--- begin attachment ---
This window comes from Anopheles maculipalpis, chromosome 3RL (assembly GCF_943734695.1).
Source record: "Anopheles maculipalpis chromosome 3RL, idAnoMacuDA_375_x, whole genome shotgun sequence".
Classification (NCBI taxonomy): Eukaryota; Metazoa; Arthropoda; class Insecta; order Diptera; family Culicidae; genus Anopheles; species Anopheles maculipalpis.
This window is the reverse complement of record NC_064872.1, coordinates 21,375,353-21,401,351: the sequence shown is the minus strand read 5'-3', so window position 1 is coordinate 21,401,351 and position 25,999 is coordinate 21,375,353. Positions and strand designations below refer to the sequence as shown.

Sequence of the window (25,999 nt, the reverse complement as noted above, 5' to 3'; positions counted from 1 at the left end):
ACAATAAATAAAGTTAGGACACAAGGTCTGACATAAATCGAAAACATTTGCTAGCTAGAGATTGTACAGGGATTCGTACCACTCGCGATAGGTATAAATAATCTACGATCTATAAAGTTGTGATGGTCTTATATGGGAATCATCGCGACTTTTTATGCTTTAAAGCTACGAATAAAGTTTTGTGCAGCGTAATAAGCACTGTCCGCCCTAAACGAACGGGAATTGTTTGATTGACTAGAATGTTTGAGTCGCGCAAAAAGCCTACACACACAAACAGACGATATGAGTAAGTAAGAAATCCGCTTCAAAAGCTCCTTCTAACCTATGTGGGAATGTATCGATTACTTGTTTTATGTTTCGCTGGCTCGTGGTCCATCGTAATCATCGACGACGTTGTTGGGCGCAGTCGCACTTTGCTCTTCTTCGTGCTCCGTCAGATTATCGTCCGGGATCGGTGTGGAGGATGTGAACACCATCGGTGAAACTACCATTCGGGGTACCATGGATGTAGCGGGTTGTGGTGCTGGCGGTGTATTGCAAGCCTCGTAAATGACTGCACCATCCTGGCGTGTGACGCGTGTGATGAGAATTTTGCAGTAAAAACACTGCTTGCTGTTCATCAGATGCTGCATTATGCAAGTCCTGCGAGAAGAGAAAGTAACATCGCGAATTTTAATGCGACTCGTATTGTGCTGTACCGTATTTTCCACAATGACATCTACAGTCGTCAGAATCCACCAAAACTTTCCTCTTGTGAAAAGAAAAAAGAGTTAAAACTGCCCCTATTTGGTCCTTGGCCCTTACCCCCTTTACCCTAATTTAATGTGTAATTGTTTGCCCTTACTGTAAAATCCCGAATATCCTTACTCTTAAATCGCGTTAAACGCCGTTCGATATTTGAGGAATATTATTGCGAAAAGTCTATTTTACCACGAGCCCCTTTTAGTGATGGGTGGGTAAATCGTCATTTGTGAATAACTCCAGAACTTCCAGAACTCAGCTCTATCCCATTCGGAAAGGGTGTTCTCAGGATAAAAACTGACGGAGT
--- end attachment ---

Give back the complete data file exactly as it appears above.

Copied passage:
This window comes from Anopheles maculipalpis, chromosome 3RL (assembly GCF_943734695.1).
Source record: "Anopheles maculipalpis chromosome 3RL, idAnoMacuDA_375_x, whole genome shotgun sequence".
Classification (NCBI taxonomy): Eukaryota; Metazoa; Arthropoda; class Insecta; order Diptera; family Culicidae; genus Anopheles; species Anopheles maculipalpis.
This window is the reverse complement of record NC_064872.1, coordinates 21,375,353-21,401,351: the sequence shown is the minus strand read 5'-3', so window position 1 is coordinate 21,401,351 and position 25,999 is coordinate 21,375,353. Positions and strand designations below refer to the sequence as shown.

Sequence of the window (25,999 nt, the reverse complement as noted above, 5' to 3'; positions counted from 1 at the left end):
ACAATAAATAAAGTTAGGACACAAGGTCTGACATAAATCGAAAACATTTGCTAGCTAGAGATTGTACAGGGATTCGTACCACTCGCGATAGGTATAAATAATCTACGATCTATAAAGTTGTGATGGTCTTATATGGGAATCATCGCGACTTTTTATGCTTTAAAGCTACGAATAAAGTTTTGTGCAGCGTAATAAGCACTGTCCGCCCTAAACGAACGGGAATTGTTTGATTGACTAGAATGTTTGAGTCGCGCAAAAAGCCTACACACACAAACAGACGATATGAGTAAGTAAGAAATCCGCTTCAAAAGCTCCTTCTAACCTATGTGGGAATGTATCGATTACTTGTTTTATGTTTCGCTGGCTCGTGGTCCATCGTAATCATCGACGACGTTGTTGGGCGCAGTCGCACTTTGCTCTTCTTCGTGCTCCGTCAGATTATCGTCCGGGATCGGTGTGGAGGATGTGAACACCATCGGTGAAACTACCATTCGGGGTACCATGGATGTAGCGGGTTGTGGTGCTGGCGGTGTATTGCAAGCCTCGTAAATGACTGCACCATCCTGGCGTGTGACGCGTGTGATGAGAATTTTGCAGTAAAAACACTGCTTGCTGTTCATCAGATGCTGCATTATGCAAGTCCTGCGAGAAGAGAAAGTAACATCGCGAATTTTAATGCGACTCGTATTGTGCTGTACCGTATTTTCCACAATGACATCTACAGTCGTCAGAATCCACCAAAACTTTCCTCTTGTGAAAAGAAAAAAGAGTTAAAACTGCCCCTATTTGGTCCTTGGCCCTTACCCCCTTTACCCTAATTTAATGTGTAATTGTTTGCCCTTACTGTAAAATCCCGAATATCCTTACTCTTAAATCGCGTTAAACGCCGTTCGATATTTGAGGAATATTATTGCGAAAAGTCTATTTTACCACGAGCCCCTTTTAGTGATGGGTGGGTAAATCGTCATTTGTGAATAACTCCAGAACTTCCAGAACTCAGCTCTATCCCATTCGGAAAGGGTGTTCTCAGGATAAAAACTGACGGAGT